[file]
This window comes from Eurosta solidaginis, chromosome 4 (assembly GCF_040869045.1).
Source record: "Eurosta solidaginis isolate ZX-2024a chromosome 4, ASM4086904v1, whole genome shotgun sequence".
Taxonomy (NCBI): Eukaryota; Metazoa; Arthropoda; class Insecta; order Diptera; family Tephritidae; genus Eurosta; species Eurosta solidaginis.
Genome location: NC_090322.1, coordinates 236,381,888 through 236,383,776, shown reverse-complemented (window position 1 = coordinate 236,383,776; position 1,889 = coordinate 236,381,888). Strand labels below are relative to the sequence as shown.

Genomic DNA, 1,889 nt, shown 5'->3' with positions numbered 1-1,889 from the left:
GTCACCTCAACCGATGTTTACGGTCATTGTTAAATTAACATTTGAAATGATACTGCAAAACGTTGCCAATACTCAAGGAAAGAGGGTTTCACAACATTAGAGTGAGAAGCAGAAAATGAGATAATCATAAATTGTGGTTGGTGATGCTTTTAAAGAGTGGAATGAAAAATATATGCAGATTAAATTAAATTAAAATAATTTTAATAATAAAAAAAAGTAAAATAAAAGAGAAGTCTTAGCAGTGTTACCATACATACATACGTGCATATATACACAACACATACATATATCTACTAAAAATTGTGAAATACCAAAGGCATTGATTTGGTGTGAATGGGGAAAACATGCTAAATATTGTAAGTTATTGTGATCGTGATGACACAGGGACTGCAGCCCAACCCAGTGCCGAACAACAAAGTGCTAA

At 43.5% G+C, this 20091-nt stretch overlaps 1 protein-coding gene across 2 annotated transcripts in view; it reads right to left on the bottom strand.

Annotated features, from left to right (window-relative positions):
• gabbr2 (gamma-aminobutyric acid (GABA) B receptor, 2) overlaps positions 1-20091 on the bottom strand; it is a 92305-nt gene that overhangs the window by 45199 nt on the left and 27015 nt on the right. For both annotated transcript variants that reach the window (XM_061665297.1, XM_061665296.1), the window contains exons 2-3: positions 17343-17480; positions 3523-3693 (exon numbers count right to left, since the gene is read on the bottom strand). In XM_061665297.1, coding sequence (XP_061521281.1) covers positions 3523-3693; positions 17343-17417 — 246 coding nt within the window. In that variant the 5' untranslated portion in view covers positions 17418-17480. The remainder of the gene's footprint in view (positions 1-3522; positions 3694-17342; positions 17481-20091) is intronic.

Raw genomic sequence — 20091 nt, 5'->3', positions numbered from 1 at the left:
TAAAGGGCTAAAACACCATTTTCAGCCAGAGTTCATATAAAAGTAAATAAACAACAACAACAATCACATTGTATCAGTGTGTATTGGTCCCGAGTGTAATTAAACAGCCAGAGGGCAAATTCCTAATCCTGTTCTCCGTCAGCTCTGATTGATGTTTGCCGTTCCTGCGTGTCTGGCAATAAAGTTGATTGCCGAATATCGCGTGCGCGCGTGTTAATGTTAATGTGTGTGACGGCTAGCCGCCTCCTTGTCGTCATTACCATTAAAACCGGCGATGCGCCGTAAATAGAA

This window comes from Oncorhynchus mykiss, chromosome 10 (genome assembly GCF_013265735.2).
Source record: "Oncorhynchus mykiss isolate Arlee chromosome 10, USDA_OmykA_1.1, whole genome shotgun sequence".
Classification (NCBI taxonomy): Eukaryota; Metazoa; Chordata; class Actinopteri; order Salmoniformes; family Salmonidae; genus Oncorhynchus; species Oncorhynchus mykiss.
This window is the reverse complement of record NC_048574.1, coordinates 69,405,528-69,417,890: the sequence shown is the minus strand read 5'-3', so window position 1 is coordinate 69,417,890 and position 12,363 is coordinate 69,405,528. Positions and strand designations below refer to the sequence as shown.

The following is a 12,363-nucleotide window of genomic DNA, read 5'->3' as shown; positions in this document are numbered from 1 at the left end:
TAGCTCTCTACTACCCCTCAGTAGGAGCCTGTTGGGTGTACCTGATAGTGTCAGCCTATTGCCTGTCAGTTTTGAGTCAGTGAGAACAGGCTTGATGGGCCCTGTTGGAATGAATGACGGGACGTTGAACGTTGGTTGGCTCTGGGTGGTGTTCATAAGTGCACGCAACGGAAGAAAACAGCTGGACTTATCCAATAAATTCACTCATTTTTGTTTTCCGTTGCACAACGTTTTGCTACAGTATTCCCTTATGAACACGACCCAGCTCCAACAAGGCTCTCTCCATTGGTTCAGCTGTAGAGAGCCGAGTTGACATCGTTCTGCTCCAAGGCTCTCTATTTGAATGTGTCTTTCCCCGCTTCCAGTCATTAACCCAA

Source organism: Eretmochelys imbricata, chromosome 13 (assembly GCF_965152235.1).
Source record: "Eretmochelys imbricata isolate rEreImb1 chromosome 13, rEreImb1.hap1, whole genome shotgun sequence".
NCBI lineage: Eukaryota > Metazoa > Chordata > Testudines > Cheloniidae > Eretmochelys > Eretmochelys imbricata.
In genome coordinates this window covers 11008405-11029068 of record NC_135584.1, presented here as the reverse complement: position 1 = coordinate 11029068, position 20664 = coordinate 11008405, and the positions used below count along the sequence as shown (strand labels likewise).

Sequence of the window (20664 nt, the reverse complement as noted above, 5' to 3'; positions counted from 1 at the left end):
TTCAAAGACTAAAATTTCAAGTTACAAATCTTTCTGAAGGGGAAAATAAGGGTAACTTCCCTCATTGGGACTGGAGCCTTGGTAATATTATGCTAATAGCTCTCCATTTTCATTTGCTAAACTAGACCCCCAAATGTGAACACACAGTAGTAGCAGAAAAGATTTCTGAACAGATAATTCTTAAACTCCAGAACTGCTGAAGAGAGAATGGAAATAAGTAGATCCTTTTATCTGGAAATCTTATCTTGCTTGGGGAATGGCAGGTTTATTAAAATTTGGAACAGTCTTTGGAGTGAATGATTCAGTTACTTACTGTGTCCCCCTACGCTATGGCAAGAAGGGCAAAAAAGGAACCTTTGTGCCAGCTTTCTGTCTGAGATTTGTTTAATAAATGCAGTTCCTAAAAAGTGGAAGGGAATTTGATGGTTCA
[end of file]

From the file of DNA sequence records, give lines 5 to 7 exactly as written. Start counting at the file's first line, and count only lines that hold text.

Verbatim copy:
Genomic DNA, 1,889 nt, shown 5'->3' with positions numbered 1-1,889 from the left:
GTCACCTCAACCGATGTTTACGGTCATTGTTAAATTAACATTTGAAATGATACTGCAAAACGTTGCCAATACTCAAGGAAAGAGGGTTTCACAACATTAGAGTGAGAAGCAGAAAATGAGATAATCATAAATTGTGGTTGGTGATGCTTTTAAAGAGTGGAATGAAAAATATATGCAGATTAAATTAAATTAAAATAATTTTAATAATAAAAAAAAGTAAAATAAAAGAGAAGTCTTAGCAGTGTTACCATACATACATACGTGCATATATACACAACACATACATATATCTACTAAAAATTGTGAAATACCAAAGGCATTGATTTGGTGTGAATGGGGAAAACATGCTAAATATTGTAAGTTATTGTGATCGTGATGACACAGGGACTGCAGCCCAACCCAGTGCCGAACAACAAAGTGCTAA

At 43.5% G+C, this 20091-nt stretch overlaps 1 protein-coding gene across 2 annotated transcripts in view; it reads right to left on the bottom strand.